Despite this year’s progress in the Libyan peace process, the new interim Government of National Unity (GNU) still lacks a proper constitutional framework for itself and for the national elections which it is charged with holding on 24 December 2021. The constitution is another necessary step toward the full legitimacy of Libya’s governing institutions which has been elusive since the fall of Muammar Qadhafi’s regime nearly a decade ago. There is, however, a lack of clarity on the way forward and discussions on the constitution appear to have stalled in the House of Representatives (House) and the High Council of State (HCS). Meanwhile the High National Election Commission (HNEC) has warned that a referendum on a new constitution — an option favoured by a number of important political factions — will almost certainly delay elections beyond the 24 December deadline and thereby potentially derail the UN roadmap. This, combined with recent signals from senior GNU officials expressing ambivalence about their commitment to the elections, has led to nervousness in the UN and international community which devised and led the LPDF process. The current urgency is compounded because Ramadan begins this week so all work is expected to slow down significantly during the Holy Month.
On 7 April the UN Special Envoy Ján Kubiš therefore convened a three-day meeting of the LPDF’s Legal Committee in Tunis to finalise proposals on the constitutional basis for the December elections. Kubiš — clearly feeling the weight of international pressure to ensure that the elections proceed — repeatedly emphasised their centrality in his opening remarks. He noted that the election plans were a critical achievement which, after many years of division, will enable the Libyan people to directly elect their new leaders through democratic, inclusive, and representative elections. ‘This is what they want, what they deserve. A 9 April official UN readout of the meeting suggested that Legal Committee has reached a compromise and that its members had pledged to submit their final report on the discussions and outcomes to the forthcoming LPDF plenary meeting.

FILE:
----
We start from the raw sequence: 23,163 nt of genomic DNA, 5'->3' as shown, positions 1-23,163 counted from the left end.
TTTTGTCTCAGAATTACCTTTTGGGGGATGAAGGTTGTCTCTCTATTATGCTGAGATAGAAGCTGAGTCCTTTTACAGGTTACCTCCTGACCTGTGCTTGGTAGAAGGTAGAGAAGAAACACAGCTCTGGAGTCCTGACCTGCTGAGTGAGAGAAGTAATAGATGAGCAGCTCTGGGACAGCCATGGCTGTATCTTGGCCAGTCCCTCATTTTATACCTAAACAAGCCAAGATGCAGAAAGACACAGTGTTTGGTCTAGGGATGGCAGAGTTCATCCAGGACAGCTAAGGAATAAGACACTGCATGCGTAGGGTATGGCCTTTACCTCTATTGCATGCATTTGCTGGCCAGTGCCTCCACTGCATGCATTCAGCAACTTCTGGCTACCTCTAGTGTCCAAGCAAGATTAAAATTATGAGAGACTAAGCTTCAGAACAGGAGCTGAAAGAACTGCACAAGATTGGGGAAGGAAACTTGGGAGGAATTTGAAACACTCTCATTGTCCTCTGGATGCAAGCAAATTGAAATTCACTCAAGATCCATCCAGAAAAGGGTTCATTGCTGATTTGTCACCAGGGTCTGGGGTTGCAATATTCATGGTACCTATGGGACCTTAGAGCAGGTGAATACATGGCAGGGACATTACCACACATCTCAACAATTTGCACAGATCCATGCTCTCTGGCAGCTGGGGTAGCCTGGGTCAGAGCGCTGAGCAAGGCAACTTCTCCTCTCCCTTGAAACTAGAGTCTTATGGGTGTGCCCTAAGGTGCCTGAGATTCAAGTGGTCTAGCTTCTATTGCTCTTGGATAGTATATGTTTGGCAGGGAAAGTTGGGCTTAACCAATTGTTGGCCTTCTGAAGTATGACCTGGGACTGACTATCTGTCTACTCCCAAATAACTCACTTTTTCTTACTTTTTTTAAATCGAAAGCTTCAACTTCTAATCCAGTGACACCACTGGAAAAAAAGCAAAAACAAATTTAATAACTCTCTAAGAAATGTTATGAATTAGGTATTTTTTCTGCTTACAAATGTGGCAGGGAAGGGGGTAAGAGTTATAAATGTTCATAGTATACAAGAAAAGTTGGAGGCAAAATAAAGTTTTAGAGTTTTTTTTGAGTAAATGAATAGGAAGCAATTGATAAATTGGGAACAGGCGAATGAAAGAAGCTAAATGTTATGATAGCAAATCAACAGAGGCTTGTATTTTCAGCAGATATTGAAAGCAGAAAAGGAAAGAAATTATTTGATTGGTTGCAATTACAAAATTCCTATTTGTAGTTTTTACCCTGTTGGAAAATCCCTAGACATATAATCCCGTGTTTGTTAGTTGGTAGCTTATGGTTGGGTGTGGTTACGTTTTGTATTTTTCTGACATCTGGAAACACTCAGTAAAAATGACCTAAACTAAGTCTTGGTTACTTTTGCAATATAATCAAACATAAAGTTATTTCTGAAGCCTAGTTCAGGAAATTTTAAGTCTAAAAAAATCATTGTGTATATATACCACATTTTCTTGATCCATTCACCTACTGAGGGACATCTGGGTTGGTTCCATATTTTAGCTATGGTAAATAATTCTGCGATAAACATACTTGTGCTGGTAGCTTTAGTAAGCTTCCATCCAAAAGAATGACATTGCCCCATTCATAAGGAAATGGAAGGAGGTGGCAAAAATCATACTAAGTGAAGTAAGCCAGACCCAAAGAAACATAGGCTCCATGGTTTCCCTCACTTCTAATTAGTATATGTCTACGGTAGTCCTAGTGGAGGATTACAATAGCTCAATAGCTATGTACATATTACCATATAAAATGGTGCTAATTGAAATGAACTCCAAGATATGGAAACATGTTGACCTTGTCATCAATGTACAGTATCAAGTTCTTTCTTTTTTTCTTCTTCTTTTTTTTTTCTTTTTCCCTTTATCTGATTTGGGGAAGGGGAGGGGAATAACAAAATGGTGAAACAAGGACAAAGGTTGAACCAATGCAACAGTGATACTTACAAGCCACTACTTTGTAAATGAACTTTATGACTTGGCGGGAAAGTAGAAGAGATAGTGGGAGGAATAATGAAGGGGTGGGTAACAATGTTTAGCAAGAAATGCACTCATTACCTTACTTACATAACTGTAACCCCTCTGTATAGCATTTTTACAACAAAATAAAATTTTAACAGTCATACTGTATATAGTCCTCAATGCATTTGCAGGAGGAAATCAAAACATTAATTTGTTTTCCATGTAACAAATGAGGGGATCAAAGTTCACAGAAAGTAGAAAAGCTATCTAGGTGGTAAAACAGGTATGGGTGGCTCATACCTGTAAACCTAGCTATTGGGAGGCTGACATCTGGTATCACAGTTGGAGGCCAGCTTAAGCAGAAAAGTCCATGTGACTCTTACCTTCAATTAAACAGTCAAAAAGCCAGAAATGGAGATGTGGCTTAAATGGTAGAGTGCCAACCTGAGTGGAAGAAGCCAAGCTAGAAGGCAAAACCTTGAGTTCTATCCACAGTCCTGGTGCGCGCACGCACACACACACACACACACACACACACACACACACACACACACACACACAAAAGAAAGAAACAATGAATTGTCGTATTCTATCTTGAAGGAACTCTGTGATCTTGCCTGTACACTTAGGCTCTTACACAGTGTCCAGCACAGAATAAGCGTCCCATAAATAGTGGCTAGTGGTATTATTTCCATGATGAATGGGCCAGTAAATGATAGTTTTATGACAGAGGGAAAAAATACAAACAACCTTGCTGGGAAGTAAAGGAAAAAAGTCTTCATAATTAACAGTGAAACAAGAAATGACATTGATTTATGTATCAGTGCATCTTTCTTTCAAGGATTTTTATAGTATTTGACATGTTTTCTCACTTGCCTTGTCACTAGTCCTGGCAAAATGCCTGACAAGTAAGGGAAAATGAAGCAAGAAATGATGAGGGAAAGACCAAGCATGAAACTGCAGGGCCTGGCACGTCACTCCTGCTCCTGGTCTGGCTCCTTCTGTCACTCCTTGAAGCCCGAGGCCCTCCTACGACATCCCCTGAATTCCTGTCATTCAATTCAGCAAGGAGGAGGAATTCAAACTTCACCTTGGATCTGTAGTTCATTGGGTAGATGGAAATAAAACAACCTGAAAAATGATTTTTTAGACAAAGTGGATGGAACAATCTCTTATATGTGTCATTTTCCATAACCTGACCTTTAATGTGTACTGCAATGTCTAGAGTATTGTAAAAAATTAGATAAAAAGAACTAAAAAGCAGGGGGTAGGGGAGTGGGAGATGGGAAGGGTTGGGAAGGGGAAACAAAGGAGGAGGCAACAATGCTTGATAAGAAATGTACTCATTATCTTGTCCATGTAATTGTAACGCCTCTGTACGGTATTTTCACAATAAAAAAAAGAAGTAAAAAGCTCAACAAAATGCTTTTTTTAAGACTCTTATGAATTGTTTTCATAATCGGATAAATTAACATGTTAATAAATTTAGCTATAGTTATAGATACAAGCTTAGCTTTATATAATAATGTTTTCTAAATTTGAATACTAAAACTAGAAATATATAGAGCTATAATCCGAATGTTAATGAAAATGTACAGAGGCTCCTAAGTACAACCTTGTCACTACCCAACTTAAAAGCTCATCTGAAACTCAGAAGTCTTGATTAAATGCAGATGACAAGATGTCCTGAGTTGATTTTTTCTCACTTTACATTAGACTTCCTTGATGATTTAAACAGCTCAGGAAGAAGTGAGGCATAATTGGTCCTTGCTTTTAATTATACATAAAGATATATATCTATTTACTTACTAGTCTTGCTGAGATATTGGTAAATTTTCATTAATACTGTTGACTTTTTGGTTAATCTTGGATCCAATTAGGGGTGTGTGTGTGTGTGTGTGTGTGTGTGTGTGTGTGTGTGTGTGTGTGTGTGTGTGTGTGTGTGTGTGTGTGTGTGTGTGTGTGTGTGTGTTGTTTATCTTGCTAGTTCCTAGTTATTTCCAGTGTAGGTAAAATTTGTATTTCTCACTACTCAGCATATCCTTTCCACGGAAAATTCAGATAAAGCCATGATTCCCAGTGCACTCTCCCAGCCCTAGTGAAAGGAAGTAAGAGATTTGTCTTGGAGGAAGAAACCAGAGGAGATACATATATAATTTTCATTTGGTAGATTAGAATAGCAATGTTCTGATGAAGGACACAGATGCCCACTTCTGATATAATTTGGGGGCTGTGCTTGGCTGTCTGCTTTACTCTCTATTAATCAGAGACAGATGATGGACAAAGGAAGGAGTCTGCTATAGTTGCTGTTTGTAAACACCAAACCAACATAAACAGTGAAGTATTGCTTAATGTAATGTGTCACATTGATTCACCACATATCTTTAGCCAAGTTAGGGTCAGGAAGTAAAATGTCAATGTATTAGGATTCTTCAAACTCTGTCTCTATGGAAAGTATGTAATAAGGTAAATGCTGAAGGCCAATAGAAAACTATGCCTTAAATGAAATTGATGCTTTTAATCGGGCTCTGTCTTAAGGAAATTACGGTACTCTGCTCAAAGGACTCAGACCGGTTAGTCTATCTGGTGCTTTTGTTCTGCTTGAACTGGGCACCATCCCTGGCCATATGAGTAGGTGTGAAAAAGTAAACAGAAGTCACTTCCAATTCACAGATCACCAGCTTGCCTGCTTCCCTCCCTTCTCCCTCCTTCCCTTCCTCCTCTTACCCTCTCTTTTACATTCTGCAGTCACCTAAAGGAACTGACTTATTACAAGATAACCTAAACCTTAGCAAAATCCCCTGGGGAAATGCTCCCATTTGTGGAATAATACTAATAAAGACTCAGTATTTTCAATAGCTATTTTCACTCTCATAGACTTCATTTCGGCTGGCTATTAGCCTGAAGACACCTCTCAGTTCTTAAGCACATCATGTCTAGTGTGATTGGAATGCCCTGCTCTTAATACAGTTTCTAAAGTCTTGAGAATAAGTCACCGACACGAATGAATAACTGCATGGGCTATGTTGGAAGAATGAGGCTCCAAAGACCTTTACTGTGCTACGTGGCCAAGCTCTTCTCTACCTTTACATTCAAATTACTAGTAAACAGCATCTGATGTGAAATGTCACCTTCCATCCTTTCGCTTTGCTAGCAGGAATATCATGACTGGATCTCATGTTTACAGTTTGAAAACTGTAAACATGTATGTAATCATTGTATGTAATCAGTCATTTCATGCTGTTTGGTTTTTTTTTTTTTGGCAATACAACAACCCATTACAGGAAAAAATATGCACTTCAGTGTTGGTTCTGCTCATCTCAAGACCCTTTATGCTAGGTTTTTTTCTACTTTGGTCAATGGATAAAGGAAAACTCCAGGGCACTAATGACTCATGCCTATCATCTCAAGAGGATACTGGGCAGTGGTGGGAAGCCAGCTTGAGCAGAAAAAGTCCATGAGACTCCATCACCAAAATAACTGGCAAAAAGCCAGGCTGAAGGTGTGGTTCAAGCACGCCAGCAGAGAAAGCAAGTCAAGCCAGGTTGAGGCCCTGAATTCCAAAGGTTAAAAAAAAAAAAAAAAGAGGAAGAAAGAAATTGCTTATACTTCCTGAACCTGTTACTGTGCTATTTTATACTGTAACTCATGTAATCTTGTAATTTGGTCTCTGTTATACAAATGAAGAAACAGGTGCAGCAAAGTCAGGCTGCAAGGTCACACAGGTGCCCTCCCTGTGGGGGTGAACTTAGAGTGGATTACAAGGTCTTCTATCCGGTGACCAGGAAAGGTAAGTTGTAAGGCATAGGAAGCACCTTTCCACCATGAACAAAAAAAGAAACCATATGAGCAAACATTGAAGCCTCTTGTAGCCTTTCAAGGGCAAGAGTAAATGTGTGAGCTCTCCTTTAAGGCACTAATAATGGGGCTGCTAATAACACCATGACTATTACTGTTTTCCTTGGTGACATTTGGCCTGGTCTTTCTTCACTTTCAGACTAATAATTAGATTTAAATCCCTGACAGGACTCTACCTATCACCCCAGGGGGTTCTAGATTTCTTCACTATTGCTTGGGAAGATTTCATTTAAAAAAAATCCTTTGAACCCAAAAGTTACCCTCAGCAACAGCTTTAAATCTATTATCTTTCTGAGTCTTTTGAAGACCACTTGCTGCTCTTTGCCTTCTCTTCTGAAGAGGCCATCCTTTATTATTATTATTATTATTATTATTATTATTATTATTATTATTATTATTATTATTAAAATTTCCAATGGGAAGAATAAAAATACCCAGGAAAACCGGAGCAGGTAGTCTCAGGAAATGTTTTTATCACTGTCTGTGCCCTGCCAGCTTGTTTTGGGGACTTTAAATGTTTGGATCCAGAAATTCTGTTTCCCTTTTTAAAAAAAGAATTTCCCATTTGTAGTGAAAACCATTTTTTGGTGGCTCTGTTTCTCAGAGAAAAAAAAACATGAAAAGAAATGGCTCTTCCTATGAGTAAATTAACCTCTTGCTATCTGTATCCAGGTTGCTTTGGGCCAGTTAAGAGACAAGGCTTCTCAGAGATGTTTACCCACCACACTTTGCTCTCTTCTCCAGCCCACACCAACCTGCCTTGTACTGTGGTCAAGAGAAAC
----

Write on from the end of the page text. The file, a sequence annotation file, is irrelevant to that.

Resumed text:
There is, however, some contention over whether the LPDF, and its associated committees, has the authority to make any decisions about the constitution. The LPDF’s originally role was to ‘follow up on the progress of the of the constitutional process’ but its powers were later expanded to include the right to ‘decide on the progress of the constitutional process and the legislation needed for the achieving the elections’ if other institutions fail to do so. Some argue, however, that the House and the HCS have not been given sufficient time to produce the necessary constitutional amendments, and that the international community is rushing things to keep the LPDF roadmap intact. Last week, for example, the US Ambassador to Libya Richard Norland met the HNEC head Emad al-Sayeh in Tunis and noted that the LPDF has a duty to ensure that the elections take place if the House cannot do so.
Part of the problem is that there is significant controversy and division within the Legal Committee itself on the extent of its competency vis-à-vis the constitution. On the eve of the Tunis meeting a prominent human rights lawyer, Elham Saudi, resigned from the committee and claimed that the constitutional basis for elections and permanent constitution have diverged in a way ‘that is dangerous for human rights and the rule of law in Libya.’ He alleged that the Legal Committee has exceeded its mandate in attempting to find an alternate route to an amended constitution.
Nevertheless, the UN, US and other actors have clearly placed their faith in the LPDF and its committee to come up with practical solutions to break the constitutional impasse. Saudi’s departure may indicate that those advocating a muscular LPDF stance on the constitution have prevailed but it also sets up a potential scenario in which some in the House and HCS claim that the LPDF lacks the necessary domestic legitimacy to decide on a matter as important as the constitution.